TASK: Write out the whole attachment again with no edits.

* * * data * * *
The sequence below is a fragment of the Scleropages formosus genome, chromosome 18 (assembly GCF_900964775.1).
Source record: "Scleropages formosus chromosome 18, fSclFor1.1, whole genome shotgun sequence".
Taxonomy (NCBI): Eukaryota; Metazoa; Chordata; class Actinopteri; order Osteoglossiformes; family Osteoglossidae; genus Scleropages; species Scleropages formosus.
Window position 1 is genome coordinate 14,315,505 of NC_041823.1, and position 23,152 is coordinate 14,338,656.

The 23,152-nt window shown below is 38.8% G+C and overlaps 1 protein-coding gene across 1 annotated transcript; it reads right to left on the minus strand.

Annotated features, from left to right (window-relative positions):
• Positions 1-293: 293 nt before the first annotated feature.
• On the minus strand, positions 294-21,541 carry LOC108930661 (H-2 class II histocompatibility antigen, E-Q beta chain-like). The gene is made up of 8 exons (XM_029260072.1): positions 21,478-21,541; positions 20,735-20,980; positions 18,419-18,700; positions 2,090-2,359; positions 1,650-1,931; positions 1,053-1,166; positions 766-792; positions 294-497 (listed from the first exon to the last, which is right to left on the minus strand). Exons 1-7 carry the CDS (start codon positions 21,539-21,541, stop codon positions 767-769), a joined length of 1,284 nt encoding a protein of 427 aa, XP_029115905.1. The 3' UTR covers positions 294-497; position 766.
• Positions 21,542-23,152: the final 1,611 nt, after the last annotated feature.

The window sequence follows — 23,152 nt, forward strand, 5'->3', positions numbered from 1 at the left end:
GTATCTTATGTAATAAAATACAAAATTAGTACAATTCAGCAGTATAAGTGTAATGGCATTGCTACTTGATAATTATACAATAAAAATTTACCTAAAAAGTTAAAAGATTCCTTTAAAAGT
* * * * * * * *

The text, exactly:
The sequence below is a fragment of the Scleropages formosus genome, chromosome 18 (assembly GCF_900964775.1).
Source record: "Scleropages formosus chromosome 18, fSclFor1.1, whole genome shotgun sequence".
Taxonomy (NCBI): Eukaryota; Metazoa; Chordata; class Actinopteri; order Osteoglossiformes; family Osteoglossidae; genus Scleropages; species Scleropages formosus.
Window position 1 is genome coordinate 14,315,505 of NC_041823.1, and position 23,152 is coordinate 14,338,656.

The 23,152-nt window shown below is 38.8% G+C and overlaps 1 protein-coding gene across 1 annotated transcript; it reads right to left on the minus strand.

Annotated features, from left to right (window-relative positions):
• Positions 1-293: 293 nt before the first annotated feature.
• On the minus strand, positions 294-21,541 carry LOC108930661 (H-2 class II histocompatibility antigen, E-Q beta chain-like). The gene is made up of 8 exons (XM_029260072.1): positions 21,478-21,541; positions 20,735-20,980; positions 18,419-18,700; positions 2,090-2,359; positions 1,650-1,931; positions 1,053-1,166; positions 766-792; positions 294-497 (listed from the first exon to the last, which is right to left on the minus strand). Exons 1-7 carry the CDS (start codon positions 21,539-21,541, stop codon positions 767-769), a joined length of 1,284 nt encoding a protein of 427 aa, XP_029115905.1. The 3' UTR covers positions 294-497; position 766.
• Positions 21,542-23,152: the final 1,611 nt, after the last annotated feature.

The window sequence follows — 23,152 nt, forward strand, 5'->3', positions numbered from 1 at the left end:
GTATCTTATGTAATAAAATACAAAATTAGTACAATTCAGCAGTATAAGTGTAATGGCATTGCTACTTGATAATTATACAATAAAAATTTACCTAAAAAGTTAAAAGATTCCTTTAAAAGT